Vaknin was also not the first narcissism writer to ever do this. While M. Scott Peck’s 1983 book “People of the Lie” is written from a completely different perspective from Vaknin’s–one with religious overtones written by psychiatrist who is also a born-again Christian–Peck’s book too seems to mix traits of NPD and ASPD. And while Peck didn’t call the hybrid disorder “malignant narcissism” (he calls it “evil”) because that term wasn’t in wide use in 1983, people could relate–because we almost all know someone like that. Vaknin’s book also describes people that victims of narcissistic abuse recognize–a dangerous kind of narcissist who has nothing but ill will toward others, but it was born from having been abused themselves, as Vaknin was abused.
Vaknin’s readers are mostly women, who are in a relationship with a narcissist or thinking about leaving one. Sam Vaknin does not disappoint. Victimized, emotionally damaged women see Vaknin as a kind of online therapist (especially those who frequent his discussion groups and forums), and the “transference” of strong feelings of a patient to their therapist is an important development in the psychotherapeutic relationship. If they’re using the Internet as their therapist, Vaknin can easily become the object of these feelings of transference. He becomes a kind of mirror reflecting back to them all the admirable qualities they have imbued him with–-which may or may not be accurate-–but it’s what they want or need to see in him. The problem is, unlike with a therapist in a controlled psychotherapeutic setting, women experiencing transference toward a online cult hero like Vaknin have no idea what to do with these feelings or how to use them to learn more about themselves. But on the plus side, he does tell them how to disengage and tell them WHY they should disengage and what makes their narcissist tick, and of course he’s right. Many of these women (and men too) claim Vaknin’s book saved their lives and helped them get started along the road to self-discovery and freedom from abuse.
I think this picture shows a sad side Sam Vaknin rarely shows in public. That’s why I think it might have been a candid photo that caught him with his mask temporarily down. Of course he could be acting for the camera too.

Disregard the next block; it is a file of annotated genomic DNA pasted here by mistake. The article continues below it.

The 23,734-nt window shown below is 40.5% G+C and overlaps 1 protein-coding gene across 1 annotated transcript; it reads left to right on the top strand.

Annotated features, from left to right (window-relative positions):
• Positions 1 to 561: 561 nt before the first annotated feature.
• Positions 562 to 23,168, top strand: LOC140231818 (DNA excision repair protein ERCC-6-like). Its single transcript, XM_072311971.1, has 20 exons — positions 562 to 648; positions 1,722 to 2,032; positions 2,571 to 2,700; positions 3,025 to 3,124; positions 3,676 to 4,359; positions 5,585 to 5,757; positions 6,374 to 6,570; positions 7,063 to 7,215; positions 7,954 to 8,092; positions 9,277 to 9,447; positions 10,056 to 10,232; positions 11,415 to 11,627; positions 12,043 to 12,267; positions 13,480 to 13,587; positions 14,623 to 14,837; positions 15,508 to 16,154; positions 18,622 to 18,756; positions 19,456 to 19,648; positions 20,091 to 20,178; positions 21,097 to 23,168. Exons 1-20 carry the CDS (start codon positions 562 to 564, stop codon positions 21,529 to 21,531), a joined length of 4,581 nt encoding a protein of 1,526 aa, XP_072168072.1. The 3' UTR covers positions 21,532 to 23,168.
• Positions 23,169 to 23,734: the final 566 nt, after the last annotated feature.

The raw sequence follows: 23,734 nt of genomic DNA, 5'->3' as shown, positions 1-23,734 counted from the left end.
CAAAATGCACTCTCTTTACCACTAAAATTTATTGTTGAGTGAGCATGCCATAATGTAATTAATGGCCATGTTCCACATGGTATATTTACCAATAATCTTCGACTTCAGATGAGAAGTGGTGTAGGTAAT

If you don’t like ponderous, pessimistic tomes or books that don’t require the reader to think, then Vaknin’s bible of narcissism may not be for you. But if you like a book you can savor and digest over weeks or months, the way you would savor a fine wine by taking small sips and not chugga-lugging it down like a cheap bottle of Gallo, then I recommend his book if you’re in an abusive relationship with a narcissist, trying to go No Contact, or just interested in narcissism. His writing is so good it’s worth reading even as just a work of literature, even if you disagree with his assessment of NPD as a blight on humanity and the precious little hope he conveys that sufferers of NPD can ever get well (which is one of the few problems I have with his book).
It took me nearly three months to finish Malignant Self-Love, but only because I could only swallow a little of his brand of darkness at a time without making myself sick. However, when I finally read the last page, I came away feeling like I had an insight into my narcissists that no one else could have made possible. It was as if Mr. Vaknin provided a sort of mirror to my narcissists and made them talk to me– openly and honestly–about why they did the awful, hurtful things they did. In giving my narcs a voice, albeit a depressing, raging one–I felt as if Vaknin’s book had somehow stripped away some of their power over me. And that’s always a good thing.